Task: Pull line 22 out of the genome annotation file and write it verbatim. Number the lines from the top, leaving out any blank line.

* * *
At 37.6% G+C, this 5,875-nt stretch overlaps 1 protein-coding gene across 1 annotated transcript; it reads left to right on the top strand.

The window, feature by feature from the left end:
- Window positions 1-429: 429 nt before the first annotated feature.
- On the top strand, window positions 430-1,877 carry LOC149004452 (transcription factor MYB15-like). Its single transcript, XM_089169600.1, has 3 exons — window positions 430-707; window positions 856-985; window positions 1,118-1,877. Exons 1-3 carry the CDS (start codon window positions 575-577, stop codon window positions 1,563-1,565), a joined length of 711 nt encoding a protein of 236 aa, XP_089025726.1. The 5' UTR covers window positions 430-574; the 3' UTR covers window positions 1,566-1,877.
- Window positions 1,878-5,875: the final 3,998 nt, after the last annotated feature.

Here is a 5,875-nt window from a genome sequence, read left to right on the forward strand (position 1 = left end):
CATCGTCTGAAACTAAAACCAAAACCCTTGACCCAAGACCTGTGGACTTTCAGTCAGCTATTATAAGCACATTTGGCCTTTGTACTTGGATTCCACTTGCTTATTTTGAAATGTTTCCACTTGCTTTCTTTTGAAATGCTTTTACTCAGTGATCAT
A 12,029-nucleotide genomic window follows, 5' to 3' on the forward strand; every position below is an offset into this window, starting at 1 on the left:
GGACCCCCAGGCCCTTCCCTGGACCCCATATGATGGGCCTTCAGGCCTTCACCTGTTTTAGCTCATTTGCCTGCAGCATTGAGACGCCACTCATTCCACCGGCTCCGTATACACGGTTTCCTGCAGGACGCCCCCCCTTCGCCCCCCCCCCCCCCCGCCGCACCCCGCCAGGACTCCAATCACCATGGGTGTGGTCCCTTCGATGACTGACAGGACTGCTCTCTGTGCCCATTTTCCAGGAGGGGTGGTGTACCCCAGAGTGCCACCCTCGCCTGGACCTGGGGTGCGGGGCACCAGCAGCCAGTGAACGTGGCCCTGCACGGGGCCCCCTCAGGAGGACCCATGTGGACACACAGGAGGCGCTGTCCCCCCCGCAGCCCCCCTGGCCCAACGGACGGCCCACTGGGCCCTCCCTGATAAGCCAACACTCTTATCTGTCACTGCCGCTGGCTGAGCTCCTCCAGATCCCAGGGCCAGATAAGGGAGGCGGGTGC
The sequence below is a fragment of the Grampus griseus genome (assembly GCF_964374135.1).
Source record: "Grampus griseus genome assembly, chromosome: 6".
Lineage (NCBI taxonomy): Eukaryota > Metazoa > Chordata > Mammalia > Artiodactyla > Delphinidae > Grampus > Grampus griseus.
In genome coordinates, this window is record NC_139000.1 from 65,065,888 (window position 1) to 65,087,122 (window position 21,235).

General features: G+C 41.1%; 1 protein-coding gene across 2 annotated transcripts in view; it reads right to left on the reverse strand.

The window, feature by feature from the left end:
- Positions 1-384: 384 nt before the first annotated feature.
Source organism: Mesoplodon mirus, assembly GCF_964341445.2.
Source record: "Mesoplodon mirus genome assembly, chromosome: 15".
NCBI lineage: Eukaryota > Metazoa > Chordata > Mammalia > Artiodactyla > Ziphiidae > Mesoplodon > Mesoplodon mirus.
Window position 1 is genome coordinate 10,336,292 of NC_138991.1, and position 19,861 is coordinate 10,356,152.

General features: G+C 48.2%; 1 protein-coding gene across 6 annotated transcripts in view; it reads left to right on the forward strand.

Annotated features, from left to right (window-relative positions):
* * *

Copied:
Annotated features, from left to right (window-relative positions):